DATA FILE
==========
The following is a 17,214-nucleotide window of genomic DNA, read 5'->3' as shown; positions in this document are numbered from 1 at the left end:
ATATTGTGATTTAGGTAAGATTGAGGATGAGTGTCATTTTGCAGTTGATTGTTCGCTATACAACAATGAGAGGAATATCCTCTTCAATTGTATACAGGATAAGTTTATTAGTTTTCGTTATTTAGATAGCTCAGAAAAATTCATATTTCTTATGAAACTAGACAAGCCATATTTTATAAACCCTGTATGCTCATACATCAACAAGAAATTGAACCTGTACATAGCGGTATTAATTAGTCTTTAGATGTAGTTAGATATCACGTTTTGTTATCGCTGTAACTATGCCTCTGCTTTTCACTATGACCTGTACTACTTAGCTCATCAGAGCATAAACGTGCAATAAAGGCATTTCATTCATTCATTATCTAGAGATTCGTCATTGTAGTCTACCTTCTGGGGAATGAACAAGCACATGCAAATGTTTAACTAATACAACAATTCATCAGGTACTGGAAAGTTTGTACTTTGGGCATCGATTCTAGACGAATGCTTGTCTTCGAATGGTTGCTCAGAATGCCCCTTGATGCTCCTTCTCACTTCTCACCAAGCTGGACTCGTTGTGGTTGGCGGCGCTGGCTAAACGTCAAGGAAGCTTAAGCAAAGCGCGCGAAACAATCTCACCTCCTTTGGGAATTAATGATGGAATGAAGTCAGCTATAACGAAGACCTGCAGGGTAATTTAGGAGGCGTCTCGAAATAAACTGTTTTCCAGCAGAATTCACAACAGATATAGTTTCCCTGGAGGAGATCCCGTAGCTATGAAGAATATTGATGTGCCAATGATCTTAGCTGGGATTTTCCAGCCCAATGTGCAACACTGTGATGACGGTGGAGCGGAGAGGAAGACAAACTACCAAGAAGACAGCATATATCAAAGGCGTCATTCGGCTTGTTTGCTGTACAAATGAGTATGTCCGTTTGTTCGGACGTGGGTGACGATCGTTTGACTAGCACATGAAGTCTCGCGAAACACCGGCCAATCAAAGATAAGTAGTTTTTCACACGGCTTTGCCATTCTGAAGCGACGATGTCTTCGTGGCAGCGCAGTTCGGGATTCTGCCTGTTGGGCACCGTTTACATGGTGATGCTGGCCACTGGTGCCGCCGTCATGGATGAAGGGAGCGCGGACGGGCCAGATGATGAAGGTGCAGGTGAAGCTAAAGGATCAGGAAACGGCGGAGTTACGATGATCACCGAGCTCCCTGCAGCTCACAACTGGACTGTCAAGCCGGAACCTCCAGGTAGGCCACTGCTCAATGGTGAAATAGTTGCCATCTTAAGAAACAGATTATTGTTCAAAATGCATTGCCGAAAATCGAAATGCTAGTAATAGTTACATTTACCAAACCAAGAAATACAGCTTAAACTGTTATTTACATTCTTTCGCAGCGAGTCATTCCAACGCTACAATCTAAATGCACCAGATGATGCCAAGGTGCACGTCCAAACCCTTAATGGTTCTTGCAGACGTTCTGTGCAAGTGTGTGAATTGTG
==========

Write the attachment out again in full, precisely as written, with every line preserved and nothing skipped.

The following is a 17,214-nucleotide window of genomic DNA, read 5'->3' as shown; positions in this document are numbered from 1 at the left end:
ATATTGTGATTTAGGTAAGATTGAGGATGAGTGTCATTTTGCAGTTGATTGTTCGCTATACAACAATGAGAGGAATATCCTCTTCAATTGTATACAGGATAAGTTTATTAGTTTTCGTTATTTAGATAGCTCAGAAAAATTCATATTTCTTATGAAACTAGACAAGCCATATTTTATAAACCCTGTATGCTCATACATCAACAAGAAATTGAACCTGTACATAGCGGTATTAATTAGTCTTTAGATGTAGTTAGATATCACGTTTTGTTATCGCTGTAACTATGCCTCTGCTTTTCACTATGACCTGTACTACTTAGCTCATCAGAGCATAAACGTGCAATAAAGGCATTTCATTCATTCATTATCTAGAGATTCGTCATTGTAGTCTACCTTCTGGGGAATGAACAAGCACATGCAAATGTTTAACTAATACAACAATTCATCAGGTACTGGAAAGTTTGTACTTTGGGCATCGATTCTAGACGAATGCTTGTCTTCGAATGGTTGCTCAGAATGCCCCTTGATGCTCCTTCTCACTTCTCACCAAGCTGGACTCGTTGTGGTTGGCGGCGCTGGCTAAACGTCAAGGAAGCTTAAGCAAAGCGCGCGAAACAATCTCACCTCCTTTGGGAATTAATGATGGAATGAAGTCAGCTATAACGAAGACCTGCAGGGTAATTTAGGAGGCGTCTCGAAATAAACTGTTTTCCAGCAGAATTCACAACAGATATAGTTTCCCTGGAGGAGATCCCGTAGCTATGAAGAATATTGATGTGCCAATGATCTTAGCTGGGATTTTCCAGCCCAATGTGCAACACTGTGATGACGGTGGAGCGGAGAGGAAGACAAACTACCAAGAAGACAGCATATATCAAAGGCGTCATTCGGCTTGTTTGCTGTACAAATGAGTATGTCCGTTTGTTCGGACGTGGGTGACGATCGTTTGACTAGCACATGAAGTCTCGCGAAACACCGGCCAATCAAAGATAAGTAGTTTTTCACACGGCTTTGCCATTCTGAAGCGACGATGTCTTCGTGGCAGCGCAGTTCGGGATTCTGCCTGTTGGGCACCGTTTACATGGTGATGCTGGCCACTGGTGCCGCCGTCATGGATGAAGGGAGCGCGGACGGGCCAGATGATGAAGGTGCAGGTGAAGCTAAAGGATCAGGAAACGGCGGAGTTACGATGATCACCGAGCTCCCTGCAGCTCACAACTGGACTGTCAAGCCGGAACCTCCAGGTAGGCCACTGCTCAATGGTGAAATAGTTGCCATCTTAAGAAACAGATTATTGTTCAAAATGCATTGCCGAAAATCGAAATGCTAGTAATAGTTACATTTACCAAACCAAGAAATACAGCTTAAACTGTTATTTACATTCTTTCGCAGCGAGTCATTCCAACGCTACAATCTAAATGCACCAGATGATGCCAAGGTGCACGTCCAAACCCTTAATGGTTCTTGCAGACGTTCTGTGCAAGTGTGTGAATTGTG